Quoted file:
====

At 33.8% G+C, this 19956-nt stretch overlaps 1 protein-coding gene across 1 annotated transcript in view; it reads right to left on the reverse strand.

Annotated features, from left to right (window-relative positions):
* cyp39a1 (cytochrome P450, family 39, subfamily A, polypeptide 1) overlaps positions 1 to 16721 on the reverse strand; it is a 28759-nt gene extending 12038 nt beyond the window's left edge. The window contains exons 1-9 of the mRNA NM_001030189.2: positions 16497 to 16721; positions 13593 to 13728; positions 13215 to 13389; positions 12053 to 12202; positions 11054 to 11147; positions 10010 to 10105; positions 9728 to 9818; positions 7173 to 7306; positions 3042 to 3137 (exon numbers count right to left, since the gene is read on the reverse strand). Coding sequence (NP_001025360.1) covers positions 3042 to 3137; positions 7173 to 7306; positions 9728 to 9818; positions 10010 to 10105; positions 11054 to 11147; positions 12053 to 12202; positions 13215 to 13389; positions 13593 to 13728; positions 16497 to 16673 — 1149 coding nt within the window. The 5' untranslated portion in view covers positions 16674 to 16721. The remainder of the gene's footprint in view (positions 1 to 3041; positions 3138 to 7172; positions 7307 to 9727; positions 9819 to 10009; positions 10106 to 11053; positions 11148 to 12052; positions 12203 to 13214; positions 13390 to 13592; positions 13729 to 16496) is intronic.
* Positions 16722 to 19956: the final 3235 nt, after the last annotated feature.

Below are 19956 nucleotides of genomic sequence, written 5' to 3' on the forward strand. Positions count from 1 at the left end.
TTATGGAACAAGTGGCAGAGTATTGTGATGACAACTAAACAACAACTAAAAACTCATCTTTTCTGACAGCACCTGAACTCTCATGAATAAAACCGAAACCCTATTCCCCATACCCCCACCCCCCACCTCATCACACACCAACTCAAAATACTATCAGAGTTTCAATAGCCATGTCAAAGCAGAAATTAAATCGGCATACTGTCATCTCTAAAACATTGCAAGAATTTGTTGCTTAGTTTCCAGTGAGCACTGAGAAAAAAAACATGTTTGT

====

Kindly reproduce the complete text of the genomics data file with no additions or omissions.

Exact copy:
At 33.8% G+C, this 19956-nt stretch overlaps 1 protein-coding gene across 1 annotated transcript in view; it reads right to left on the reverse strand.

Annotated features, from left to right (window-relative positions):
* cyp39a1 (cytochrome P450, family 39, subfamily A, polypeptide 1) overlaps positions 1 to 16721 on the reverse strand; it is a 28759-nt gene extending 12038 nt beyond the window's left edge. The window contains exons 1-9 of the mRNA NM_001030189.2: positions 16497 to 16721; positions 13593 to 13728; positions 13215 to 13389; positions 12053 to 12202; positions 11054 to 11147; positions 10010 to 10105; positions 9728 to 9818; positions 7173 to 7306; positions 3042 to 3137 (exon numbers count right to left, since the gene is read on the reverse strand). Coding sequence (NP_001025360.1) covers positions 3042 to 3137; positions 7173 to 7306; positions 9728 to 9818; positions 10010 to 10105; positions 11054 to 11147; positions 12053 to 12202; positions 13215 to 13389; positions 13593 to 13728; positions 16497 to 16673 — 1149 coding nt within the window. The 5' untranslated portion in view covers positions 16674 to 16721. The remainder of the gene's footprint in view (positions 1 to 3041; positions 3138 to 7172; positions 7307 to 9727; positions 9819 to 10009; positions 10106 to 11053; positions 11148 to 12052; positions 12203 to 13214; positions 13390 to 13592; positions 13729 to 16496) is intronic.
* Positions 16722 to 19956: the final 3235 nt, after the last annotated feature.

Below are 19956 nucleotides of genomic sequence, written 5' to 3' on the forward strand. Positions count from 1 at the left end.
TTATGGAACAAGTGGCAGAGTATTGTGATGACAACTAAACAACAACTAAAAACTCATCTTTTCTGACAGCACCTGAACTCTCATGAATAAAACCGAAACCCTATTCCCCATACCCCCACCCCCCACCTCATCACACACCAACTCAAAATACTATCAGAGTTTCAATAGCCATGTCAAAGCAGAAATTAAATCGGCATACTGTCATCTCTAAAACATTGCAAGAATTTGTTGCTTAGTTTCCAGTGAGCACTGAGAAAAAAAACATGTTTGT